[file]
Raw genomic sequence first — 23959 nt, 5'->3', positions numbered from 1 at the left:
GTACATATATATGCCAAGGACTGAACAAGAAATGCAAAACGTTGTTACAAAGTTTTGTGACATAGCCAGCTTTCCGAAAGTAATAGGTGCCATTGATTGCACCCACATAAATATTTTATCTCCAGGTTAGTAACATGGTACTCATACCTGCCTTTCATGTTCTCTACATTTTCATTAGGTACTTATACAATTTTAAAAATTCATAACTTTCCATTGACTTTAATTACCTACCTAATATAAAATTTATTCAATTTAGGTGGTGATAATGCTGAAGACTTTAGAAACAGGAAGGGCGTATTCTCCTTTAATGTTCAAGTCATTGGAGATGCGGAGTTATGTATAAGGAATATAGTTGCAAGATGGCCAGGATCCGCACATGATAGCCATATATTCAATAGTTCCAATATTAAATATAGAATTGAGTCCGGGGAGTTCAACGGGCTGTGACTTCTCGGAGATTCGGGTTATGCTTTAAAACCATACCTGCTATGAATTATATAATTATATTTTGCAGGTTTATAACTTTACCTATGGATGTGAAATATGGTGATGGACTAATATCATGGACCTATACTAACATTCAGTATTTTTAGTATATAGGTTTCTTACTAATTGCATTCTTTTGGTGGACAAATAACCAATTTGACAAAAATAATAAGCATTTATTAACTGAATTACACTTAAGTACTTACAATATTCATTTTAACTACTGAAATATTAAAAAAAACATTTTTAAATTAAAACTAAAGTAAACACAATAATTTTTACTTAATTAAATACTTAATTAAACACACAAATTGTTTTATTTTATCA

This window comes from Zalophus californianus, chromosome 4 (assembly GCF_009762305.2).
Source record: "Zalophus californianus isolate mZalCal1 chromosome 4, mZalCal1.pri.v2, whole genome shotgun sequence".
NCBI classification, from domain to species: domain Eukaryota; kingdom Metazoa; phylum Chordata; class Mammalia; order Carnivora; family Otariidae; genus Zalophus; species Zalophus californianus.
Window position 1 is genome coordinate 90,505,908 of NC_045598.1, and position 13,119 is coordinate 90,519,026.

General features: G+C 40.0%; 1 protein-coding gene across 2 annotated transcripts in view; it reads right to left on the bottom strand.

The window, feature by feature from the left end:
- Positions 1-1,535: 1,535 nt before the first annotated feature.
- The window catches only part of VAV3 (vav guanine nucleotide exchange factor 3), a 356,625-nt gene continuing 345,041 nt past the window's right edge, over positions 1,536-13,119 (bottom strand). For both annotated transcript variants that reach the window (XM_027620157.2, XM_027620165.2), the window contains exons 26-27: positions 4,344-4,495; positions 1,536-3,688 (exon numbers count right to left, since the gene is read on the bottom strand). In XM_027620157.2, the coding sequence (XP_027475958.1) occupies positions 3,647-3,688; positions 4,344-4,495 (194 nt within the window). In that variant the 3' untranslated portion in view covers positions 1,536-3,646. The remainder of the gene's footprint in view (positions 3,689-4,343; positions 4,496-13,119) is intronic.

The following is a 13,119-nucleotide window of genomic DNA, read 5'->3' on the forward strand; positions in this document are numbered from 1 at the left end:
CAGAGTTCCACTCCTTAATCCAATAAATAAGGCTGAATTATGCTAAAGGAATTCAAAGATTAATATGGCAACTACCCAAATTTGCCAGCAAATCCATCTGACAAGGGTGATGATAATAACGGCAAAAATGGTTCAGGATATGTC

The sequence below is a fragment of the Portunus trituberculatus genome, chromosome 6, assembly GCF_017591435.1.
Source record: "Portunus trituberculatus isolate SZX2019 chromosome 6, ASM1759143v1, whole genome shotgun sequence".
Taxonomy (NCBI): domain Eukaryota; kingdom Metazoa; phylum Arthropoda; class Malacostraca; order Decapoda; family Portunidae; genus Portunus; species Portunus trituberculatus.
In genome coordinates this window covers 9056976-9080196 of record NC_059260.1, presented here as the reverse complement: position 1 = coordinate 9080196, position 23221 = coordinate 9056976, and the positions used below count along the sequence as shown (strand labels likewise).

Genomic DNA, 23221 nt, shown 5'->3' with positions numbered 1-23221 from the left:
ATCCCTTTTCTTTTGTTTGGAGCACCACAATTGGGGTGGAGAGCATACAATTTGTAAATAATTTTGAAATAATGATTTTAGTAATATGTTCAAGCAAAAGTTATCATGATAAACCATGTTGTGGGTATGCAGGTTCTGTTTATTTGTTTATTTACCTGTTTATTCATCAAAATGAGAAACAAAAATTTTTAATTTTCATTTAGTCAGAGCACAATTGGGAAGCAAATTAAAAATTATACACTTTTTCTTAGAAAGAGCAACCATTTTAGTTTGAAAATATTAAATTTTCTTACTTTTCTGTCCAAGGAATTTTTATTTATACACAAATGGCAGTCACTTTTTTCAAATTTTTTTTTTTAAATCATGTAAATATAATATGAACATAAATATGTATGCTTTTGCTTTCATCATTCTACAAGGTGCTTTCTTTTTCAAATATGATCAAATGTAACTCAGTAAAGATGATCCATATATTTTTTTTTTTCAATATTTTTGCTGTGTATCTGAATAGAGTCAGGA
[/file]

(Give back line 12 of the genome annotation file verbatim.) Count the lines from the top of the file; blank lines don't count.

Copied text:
CAGAGTTCCACTCCTTAATCCAATAAATAAGGCTGAATTATGCTAAAGGAATTCAAAGATTAATATGGCAACTACCCAAATTTGCCAGCAAATCCATCTGACAAGGGTGATGATAATAACGGCAAAAATGGTTCAGGATATGTC